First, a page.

My final day was spent more lazily, catching up on sleep after the early morning, and walking through the local village. I went by the local village during the school’s lunch break, where there was perhaps 100 children, all playing football. The main game was using wooden posts as a goal, and a flat football. There were two side games on smaller pitches, using a coconut. This made me wish I knew before, and could bring several footballs with me, along with a hand pump to help them inflate the balls. A lot of kids were also wearing old and fake football shirts, so I could’ve also bought some Liverpool shirts with me to recruit a few more fans, again in hindsight. Also on a walk through the village, I had smelt the aroma of kava being drunk, and went to watch as the host of my accommodation was there. They were purely chewing the kava routes, but, with limited supplies available, they still kindly made me some kava for me to try. I was eager to try the kava on Tanna, as I had read it is the most potent, and yes it instantly had an effect on my lips and tongue, making them feel numb.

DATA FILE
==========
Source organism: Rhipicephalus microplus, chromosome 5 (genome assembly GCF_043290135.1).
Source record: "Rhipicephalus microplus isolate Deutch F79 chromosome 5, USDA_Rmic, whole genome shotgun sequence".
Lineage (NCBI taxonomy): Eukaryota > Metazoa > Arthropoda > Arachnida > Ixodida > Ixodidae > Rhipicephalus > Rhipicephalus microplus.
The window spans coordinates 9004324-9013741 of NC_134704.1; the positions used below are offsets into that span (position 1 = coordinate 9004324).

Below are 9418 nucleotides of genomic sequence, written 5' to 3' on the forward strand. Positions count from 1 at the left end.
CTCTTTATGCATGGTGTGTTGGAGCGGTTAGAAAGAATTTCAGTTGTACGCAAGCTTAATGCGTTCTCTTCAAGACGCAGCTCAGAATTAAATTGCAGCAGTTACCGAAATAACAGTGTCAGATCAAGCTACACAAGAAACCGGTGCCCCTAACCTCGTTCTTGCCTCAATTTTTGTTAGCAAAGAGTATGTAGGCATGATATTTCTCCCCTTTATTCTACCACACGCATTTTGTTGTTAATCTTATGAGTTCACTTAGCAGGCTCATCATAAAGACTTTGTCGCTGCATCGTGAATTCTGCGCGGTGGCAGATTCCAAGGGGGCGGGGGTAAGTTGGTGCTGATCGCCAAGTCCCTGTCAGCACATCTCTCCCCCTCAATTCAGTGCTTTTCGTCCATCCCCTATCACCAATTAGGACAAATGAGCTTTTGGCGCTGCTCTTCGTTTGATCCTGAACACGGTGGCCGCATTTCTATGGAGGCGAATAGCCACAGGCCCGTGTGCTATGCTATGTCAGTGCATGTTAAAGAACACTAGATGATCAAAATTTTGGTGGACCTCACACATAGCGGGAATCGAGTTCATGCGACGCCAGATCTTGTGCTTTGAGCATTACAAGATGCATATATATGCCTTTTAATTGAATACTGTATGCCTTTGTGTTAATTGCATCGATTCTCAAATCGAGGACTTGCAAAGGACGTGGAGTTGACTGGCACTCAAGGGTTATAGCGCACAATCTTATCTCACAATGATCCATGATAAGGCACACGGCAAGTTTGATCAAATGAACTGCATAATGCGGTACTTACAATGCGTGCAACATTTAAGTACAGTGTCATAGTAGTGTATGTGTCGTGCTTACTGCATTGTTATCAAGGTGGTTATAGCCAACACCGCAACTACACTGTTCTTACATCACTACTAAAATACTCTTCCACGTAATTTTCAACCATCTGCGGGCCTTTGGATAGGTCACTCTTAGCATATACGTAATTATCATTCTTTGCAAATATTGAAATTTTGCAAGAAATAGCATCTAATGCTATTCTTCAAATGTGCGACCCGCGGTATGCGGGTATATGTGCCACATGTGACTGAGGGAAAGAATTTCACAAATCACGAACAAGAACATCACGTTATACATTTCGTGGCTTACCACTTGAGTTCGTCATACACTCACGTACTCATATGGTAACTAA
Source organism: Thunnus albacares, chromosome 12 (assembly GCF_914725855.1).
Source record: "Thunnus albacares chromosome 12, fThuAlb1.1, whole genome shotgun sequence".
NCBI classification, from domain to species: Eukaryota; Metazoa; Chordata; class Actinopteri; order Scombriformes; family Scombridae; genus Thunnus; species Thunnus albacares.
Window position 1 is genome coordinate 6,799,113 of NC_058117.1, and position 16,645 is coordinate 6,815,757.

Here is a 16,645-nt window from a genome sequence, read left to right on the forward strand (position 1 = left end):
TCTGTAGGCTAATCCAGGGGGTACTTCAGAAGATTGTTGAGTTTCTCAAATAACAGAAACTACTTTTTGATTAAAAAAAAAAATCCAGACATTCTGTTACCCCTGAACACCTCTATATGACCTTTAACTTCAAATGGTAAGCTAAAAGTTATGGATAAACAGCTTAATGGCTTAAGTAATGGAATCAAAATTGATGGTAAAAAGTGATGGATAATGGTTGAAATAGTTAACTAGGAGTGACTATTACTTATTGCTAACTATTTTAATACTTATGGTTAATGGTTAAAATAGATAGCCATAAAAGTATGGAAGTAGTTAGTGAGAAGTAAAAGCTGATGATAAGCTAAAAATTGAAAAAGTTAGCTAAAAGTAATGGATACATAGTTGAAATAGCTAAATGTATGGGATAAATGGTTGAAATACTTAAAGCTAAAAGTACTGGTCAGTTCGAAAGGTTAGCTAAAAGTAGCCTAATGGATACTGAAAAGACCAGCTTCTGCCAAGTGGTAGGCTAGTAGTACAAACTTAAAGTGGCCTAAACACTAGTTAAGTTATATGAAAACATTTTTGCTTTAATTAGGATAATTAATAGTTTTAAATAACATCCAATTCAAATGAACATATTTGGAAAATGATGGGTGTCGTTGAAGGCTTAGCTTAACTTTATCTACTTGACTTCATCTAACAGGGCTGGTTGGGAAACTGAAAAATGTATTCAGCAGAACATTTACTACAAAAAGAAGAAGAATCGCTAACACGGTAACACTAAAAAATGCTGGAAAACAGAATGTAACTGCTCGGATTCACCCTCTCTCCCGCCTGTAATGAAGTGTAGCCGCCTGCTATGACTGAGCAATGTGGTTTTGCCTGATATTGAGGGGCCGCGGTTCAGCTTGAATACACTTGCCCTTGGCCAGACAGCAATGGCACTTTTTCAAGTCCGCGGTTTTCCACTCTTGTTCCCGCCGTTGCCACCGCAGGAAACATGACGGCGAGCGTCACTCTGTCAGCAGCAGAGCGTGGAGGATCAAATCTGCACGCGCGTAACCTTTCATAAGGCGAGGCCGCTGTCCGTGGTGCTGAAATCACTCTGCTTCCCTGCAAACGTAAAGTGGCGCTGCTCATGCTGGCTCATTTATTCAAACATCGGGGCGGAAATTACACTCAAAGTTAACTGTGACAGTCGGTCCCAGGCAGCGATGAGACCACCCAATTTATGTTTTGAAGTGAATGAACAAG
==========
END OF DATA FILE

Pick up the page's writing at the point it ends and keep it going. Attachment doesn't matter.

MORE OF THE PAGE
In the evening, while relaxing and watching the volcano, I had spotted the rat. Geraldine had left me some spare noodles, so I decided to create a trap for the rat. I put a pack of noodles on a table, on its side, with a heavy deep bowl on top, so if the noodles were touched, the plate would fall and trap and the rat. I went for dinner to have some noodles myself. On my return, the trap had fallen. Excited, and slightly nervous of the rat under the plate, I planned my next stop. I got a place mat, and slide it under the bowl, and as the trap was next to the window, I threw everything under the bowl out of the window to the 10 metre drop to the ground. I walked down the steps, with my torch to find the rat and noodles. All I found was a pack of noodles, and no rat. Dam it. I left some noodles out down near one of the other tree-houses, and went to sleep. By this, my final night, the novelty of being woke by the volcanic rumbles, slightly wore away.
I woke up for an early truck ride back across the island, much as before. We had plenty of time before my flight, so we visited the Tanna Island Coffee Factory, where I expected to buy a souvenir and try some coffee on the island itself. However, it was just a factory, but got a vague guided tour around the factory, seeing coffee beans from fruit, to dried, to bag. I did get to sample some of the islands deliciously strong coffee at a café before the flight.
The flight back was on a bigger plane than my flight out, and I managed to get back to the hostel with no problems like before. I returned to the same room, to be greeted by Neville who was still there in the same place where I left, and to some Oreo’s left for me by Geraldine.